Guozhang: Depending on your role, you might collaborate with people outside Engineering, too. My team works a lot with Sales, Solutions Architecture, and Product.
Trunal: There’s a lot of cross-functional interaction on my team, too — we work with designers, product managers, Customer Success, Sales. For me, the “one team” mantra comes down to the fact that no one is serving their personal agenda. Everyone is working toward the same goal of making Confluent successful. That’s refreshing.
What’s the team culture like?
Guozhang: As much as I like the work, I think the people are the number one reason I’ve stayed at Confluent. I feel comfortable, encouraged, and challenged — it’s really satisfying. To me, that’s the definition of a good culture.
“I feel comfortable, encouraged, and challenged. To me, that’s the definition of a good culture.” — Guozhang
Trunal: We have some of the smartest engineers in tech, but everyone is incredibly humble. I didn’t know much about Kafka when I joined, and I’ve never felt awkward asking a question. People will take the time to explain how the entire ecosystem works.
I’ve also never worked at a company that supports remote work as much as Confluent does. The tools Guozhang mentioned make it so easy, there’s really no downside. We’re also careful about treating everyone equally. We have remote leads, and remote engineers get the same say as everyone else in how things are built.
What’s challenging about working at Confluent?
Victoria: There are definitely growing pains. You need to be okay with the fact that priorities shift, and you might start moving in one direction and get switched to another project. It can be hectic, but it’s fun. And as Gwen said, it comes with a lot of opportunity. If you see something that interests you and that needs to be done, you can go work on it. No one’s going to stop you.
“You need to be okay with the fact that priorities shift, and you might start moving in one direction and get switched to another project. It can be hectic, but it’s fun.” — Victoria
Trunal: You have to kind of embrace the chaos. If you want a place where everything is structured and you can just focus on one thing, this probably isn’t a good fit. You’ll be more successful here if you’re excited that 50 things are happening at once and don’t mind a lack of clarity on what you should chase next. Part of the job is to figure that out.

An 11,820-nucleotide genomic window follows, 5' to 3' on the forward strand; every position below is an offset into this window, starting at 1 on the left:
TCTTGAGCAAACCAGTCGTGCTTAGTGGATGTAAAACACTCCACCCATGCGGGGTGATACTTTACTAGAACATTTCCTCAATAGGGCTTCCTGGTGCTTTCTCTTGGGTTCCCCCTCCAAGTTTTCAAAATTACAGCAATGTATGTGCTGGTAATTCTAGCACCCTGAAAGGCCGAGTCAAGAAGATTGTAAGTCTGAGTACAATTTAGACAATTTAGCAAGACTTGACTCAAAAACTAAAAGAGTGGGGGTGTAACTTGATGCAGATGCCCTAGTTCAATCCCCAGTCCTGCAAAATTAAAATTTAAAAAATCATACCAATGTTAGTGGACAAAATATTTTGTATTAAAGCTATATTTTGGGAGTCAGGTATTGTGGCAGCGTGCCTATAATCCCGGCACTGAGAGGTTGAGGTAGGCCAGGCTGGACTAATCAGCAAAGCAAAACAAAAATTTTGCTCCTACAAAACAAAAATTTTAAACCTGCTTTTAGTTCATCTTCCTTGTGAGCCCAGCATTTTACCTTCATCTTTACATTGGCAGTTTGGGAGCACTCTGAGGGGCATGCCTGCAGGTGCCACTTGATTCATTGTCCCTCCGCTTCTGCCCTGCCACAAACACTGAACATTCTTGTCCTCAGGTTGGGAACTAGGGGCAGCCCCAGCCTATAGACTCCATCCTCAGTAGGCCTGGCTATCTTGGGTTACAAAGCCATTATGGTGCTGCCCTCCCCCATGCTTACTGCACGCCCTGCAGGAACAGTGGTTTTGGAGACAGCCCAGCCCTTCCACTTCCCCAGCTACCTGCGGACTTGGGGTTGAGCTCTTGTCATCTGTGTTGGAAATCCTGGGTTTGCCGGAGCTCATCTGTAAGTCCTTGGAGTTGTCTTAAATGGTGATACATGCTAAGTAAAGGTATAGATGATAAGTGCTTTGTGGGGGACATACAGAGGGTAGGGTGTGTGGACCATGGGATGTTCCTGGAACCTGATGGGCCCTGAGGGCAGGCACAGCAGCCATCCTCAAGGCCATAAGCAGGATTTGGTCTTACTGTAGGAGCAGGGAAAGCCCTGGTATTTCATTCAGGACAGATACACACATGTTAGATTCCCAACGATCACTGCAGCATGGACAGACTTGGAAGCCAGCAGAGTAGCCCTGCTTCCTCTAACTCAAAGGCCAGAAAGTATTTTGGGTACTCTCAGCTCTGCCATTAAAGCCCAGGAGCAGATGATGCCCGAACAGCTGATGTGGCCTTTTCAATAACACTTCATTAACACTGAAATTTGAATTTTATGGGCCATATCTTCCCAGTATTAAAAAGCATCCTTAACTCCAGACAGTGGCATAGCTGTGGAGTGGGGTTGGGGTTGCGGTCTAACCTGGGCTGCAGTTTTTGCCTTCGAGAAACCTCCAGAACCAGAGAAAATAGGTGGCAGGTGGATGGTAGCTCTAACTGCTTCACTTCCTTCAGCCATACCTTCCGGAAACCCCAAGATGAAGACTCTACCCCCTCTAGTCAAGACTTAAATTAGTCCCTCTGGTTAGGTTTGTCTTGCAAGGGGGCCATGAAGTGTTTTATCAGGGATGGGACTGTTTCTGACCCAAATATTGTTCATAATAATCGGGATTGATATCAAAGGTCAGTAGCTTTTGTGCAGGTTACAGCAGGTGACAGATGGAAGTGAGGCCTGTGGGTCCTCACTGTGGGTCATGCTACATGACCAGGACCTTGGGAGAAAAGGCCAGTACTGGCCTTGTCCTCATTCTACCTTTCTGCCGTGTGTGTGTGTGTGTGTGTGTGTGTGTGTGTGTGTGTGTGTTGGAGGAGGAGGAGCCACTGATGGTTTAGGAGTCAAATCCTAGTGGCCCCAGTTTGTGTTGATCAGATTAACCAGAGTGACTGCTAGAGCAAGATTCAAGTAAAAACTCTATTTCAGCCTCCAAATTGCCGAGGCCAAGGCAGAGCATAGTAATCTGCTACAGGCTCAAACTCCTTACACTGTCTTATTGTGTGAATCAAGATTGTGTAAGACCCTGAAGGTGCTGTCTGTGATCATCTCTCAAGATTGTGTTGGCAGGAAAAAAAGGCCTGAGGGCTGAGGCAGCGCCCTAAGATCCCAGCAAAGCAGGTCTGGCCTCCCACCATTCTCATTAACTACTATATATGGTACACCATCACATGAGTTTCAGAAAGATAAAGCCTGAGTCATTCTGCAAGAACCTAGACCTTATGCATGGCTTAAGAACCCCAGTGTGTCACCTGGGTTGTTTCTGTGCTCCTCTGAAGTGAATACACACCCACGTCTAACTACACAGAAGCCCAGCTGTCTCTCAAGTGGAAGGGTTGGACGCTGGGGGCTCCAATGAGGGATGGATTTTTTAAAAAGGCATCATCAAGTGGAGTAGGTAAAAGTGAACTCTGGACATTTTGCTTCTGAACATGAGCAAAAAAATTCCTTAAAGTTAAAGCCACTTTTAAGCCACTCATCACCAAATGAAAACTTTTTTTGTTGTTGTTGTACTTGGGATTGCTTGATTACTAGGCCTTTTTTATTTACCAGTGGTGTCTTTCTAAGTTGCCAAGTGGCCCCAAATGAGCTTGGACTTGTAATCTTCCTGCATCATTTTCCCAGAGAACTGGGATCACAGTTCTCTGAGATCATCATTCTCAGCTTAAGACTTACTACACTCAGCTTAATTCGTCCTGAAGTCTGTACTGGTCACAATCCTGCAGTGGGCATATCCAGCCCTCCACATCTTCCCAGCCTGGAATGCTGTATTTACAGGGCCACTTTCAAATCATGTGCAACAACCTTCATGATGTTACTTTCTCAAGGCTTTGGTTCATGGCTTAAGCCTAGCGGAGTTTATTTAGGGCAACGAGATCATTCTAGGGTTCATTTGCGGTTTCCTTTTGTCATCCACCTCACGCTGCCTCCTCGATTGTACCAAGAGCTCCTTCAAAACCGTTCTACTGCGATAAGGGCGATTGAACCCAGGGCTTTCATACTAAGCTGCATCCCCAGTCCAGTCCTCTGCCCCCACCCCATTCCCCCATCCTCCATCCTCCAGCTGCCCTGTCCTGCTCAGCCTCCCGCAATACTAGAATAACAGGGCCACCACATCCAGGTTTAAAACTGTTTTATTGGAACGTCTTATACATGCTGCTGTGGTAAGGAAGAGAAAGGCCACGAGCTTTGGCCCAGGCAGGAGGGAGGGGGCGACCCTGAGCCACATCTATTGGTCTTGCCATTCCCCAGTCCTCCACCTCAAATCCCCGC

Gwen: We do get a lot of support — that’s part of the “one team” mentality. I got to learn Go from one of the biggest Go experts in the industry, and he was super generous with his time. But I don’t think you can depend on constant feedback. You won’t always be told, “Yes, you’re headed in the right direction.” The people who are most successful find their own resources, make their own connections, and speak up about what’s blocking them and what they need. You have to be independent and proactive.
Tell us about opportunities for career growth on the team.
Trunal: One great change our VP of Engineering, Ganesh, made when he joined was to establish clear paths for growth — whether you want to be a people manager or not. If you want to continue as an individual contributor, we have technical ladders, as well. There’s also an internal doc that explains what’s expected at each level, so it’s easy to see what you need to do to grow.
Coaching and mentorship is something we talk about a lot and take very seriously. We want to know what people are interested in so we can give them opportunities to explore. The management structure here is pretty light, and managers have a lot of direct reports, so doing weekly one-on-ones with every person can be a challenge. But we try. I have 12 people on my team, and we still meet every week. I want to keep doing that as long as I can. We also make sure every new hire gets a mentor they can go to with questions.
What’s most exciting to me is that as the team grows, we all have a chance to grow, too. As we bring in more smart people who have diverse backgrounds, they’ll lift up everyone around them.